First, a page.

Gastrointestinal ‘decoder’

A mechanically-adaptive, piezoelectric ingestible patch to monitor gastric motility

Go to the profile of Canan Dagdeviren
Oct 10, 2017
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My research group, Conformable Decoders, at the MIT Media Lab is the interpreter for a language without words: a beating heart, neuronal activity in the brain or peristaltic forces in the gastrointestinal (GI) tract. They are all saying something important, speaking the unique language of the body. It is a linguistic that is completely different from the English that we speak every day – but it is one I believe we need to start translating genuinely. To this end, we are exploring novel materials, device designs and fabrication strategies to create micro- and nanoscale electromechanical systems with mechanically adaptive features, which allow intimate integration with the objects of interest. These systems enable us to collect and convert essential patterns into useful forms to gain insights into our body, and enhance interactions with nature and each other.

In our report just published in Nature Biomedical Engineering, we describe the development of a biocompatible, flexible, piezoelectric sensor that permits real-time, long-term gastric motility evaluation (Fig. 1). With a piezoelectric sensory interface mounted on a flexible substrate, our system yields voltage output due to mechanical deformations within the gastric cavity when conformably attached to the inside walls. It is the first system reported that evaluates ingestion status by monitoring gastric motility with a flexible electronic system. The flexibility of the microfabricated sensor allows it to attach to the interior of the gastric cavity conformably, and facilitates packaging inside a capsule by rolling. Importantly, its flexible nature has the potential to mitigate the risk of gastrointestinal obstruction. Given that the device can be electrically actuated, this system could become a template for subsequent gastrointestinal-tract stimulation devices. Future work will focus on incorporating an electromagnetic field-based wireless system for prolonged powering and communication with the device.

Figure 1. Lead zirconate titanate gastrointestinal sensor (PZT GI-S). (a) Photograph of a PZT GI-S on a glass cylinder. (b) Schematic illustration of an individual PZT ribbon. (c) Cross sectional view of a PZT ribbon in (b) shown in black dash line. Reproduced from Dagdeviren, C. et al. Nat. Biomed. Eng. Figure 1. Macmillan Publishers.

As a physicist, I am aware that motion is relative and can be defined as a change in the position of a body with respect to time and/or another body. Wherever there is motion, the Conformable Decoders are there; and if there is no motion, then we create the motion. Let me give you a snippet of information about piezoelectricity, the ‘magical motion’: in 1880, my scientific love Pierre Curie discovered the piezoelectric phenomena. What does piezoelectric mean? Piezo means stress, strain, or deformation. Electric means positive and negative charges. When a piezoelectric material is mechanically deformed, it can produce voltage and current, or vice versa.; if we apply an electrical field across a piezoelectric material, it deforms. Thus via these ‘magical’ materials, we can both create motion or sense the motion.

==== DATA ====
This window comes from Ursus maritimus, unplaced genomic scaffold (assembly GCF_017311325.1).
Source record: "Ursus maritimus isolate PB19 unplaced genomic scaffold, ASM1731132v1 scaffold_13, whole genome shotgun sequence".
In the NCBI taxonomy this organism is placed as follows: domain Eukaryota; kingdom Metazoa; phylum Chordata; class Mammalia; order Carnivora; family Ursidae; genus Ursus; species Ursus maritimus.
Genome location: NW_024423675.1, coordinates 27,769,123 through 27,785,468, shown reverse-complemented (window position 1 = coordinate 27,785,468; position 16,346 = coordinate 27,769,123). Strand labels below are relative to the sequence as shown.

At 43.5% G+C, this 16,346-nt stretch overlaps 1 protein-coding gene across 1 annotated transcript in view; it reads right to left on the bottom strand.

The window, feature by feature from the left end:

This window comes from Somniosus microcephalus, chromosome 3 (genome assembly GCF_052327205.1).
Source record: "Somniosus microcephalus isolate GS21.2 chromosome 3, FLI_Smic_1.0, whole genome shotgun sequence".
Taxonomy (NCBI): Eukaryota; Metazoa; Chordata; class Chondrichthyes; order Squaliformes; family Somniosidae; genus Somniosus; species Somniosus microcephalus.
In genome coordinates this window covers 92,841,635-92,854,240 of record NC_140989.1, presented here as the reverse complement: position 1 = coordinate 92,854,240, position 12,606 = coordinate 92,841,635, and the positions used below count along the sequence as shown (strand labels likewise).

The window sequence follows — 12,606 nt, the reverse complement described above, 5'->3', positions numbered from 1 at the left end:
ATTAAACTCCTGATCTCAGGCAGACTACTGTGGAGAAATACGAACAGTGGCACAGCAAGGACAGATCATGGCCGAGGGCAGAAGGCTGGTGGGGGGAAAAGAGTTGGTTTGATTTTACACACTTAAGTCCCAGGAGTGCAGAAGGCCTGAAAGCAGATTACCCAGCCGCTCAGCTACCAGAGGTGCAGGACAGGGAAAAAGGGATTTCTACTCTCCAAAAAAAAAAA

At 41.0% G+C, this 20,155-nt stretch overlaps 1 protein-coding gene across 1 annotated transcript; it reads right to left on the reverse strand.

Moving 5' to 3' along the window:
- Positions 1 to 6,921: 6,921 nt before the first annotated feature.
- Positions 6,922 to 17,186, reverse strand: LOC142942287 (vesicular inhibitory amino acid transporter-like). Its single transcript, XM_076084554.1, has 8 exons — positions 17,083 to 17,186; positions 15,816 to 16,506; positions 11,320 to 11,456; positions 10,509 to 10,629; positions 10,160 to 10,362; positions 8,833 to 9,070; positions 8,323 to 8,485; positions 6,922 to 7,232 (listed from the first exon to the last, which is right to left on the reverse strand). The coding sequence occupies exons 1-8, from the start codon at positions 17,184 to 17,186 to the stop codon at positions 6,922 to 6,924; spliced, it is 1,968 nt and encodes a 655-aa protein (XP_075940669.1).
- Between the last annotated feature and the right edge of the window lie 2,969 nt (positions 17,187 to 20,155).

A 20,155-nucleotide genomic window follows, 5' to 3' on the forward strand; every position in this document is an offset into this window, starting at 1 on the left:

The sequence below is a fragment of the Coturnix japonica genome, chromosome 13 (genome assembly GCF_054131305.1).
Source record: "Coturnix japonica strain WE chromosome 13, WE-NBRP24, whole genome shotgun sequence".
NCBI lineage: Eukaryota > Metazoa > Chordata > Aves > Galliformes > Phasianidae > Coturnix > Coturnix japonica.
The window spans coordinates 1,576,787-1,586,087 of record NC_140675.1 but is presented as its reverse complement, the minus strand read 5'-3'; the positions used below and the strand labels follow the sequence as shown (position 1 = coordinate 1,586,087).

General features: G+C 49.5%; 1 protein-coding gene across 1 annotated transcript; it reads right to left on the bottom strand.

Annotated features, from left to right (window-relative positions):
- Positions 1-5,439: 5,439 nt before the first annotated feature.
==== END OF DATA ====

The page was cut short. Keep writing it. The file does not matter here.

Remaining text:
The other key point in our research is the formation of the device platform. Today’s electronics are up to six orders of magnitude stiffer than soft tissue. As a result, when you want to integrate electronics with biology, there are severe challenges related to mechanical and geometrical form mismatch. As we cannot change the biology, we focus on simple and elegant microfabrication techniques (and tricks!) to use piezoelectric materials and the required electronic components, which have the shape and the mechanical properties that match those of human tissues.

Video 1. Flexible piezoelectric devices for gastrointestinal motility sensing. 

Under the umbrella of solid-state physics, and with the right material selection and required device formation, the applications are limitless. During my postdoctoral research activities in Prof. Robert Langer’s lab at MIT’s Koch Institute for Integrative Cancer Research, I established a unique, active, collaborative network between Massachusetts Institute of Technology, Harvard University and Prof. Langer’s established collaborator Prof. Traverso at Brigham and Women’s Hospital, Harvard Medical School. Prof. Traverso is a gastroenterologist and biomedical engineer with significant expertise in the development of novel systems for sensing and drug delivery. Our collaboration has further fostered my vision in piezoelectric devices and together we capitalized on my previous developments in piezoelectric mechanical energy harvesters1,2. In our work we demonstrated that a flexible piezoelectric sensor could function in the gastrointestinal tract and monitor gastric motility up to two days without any mechanical and electrical degradation.

Dr. Dagdeviren and Dr. Traverso with the PZT GI-Ss in their mouth.

Our paper: Dagdeviren, C. et al. Flexible piezoelectric devices for gastrointestinal motility sensing. Nat. Biomed. Eng. (2017)

1. Dagdeviren, C. et al. Conformal piezoelectric energy harvesting and storage from motions of the heart, lung and diaphragm. Proc. Natl. Acad. Sci. USA 111, 1927–1932 (2014).
2. Dagdeviren, C. The future of bionic dynamos. Science 354, 1109 (2016).

Banner credit: Dagdeviren, C. et al. Nat. Biomed. Eng. (2017). Macmillan Publishers.

Go to the profile of Canan Dagdeviren

Canan Dagdeviren

Assistant Professor, MIT Media Lab

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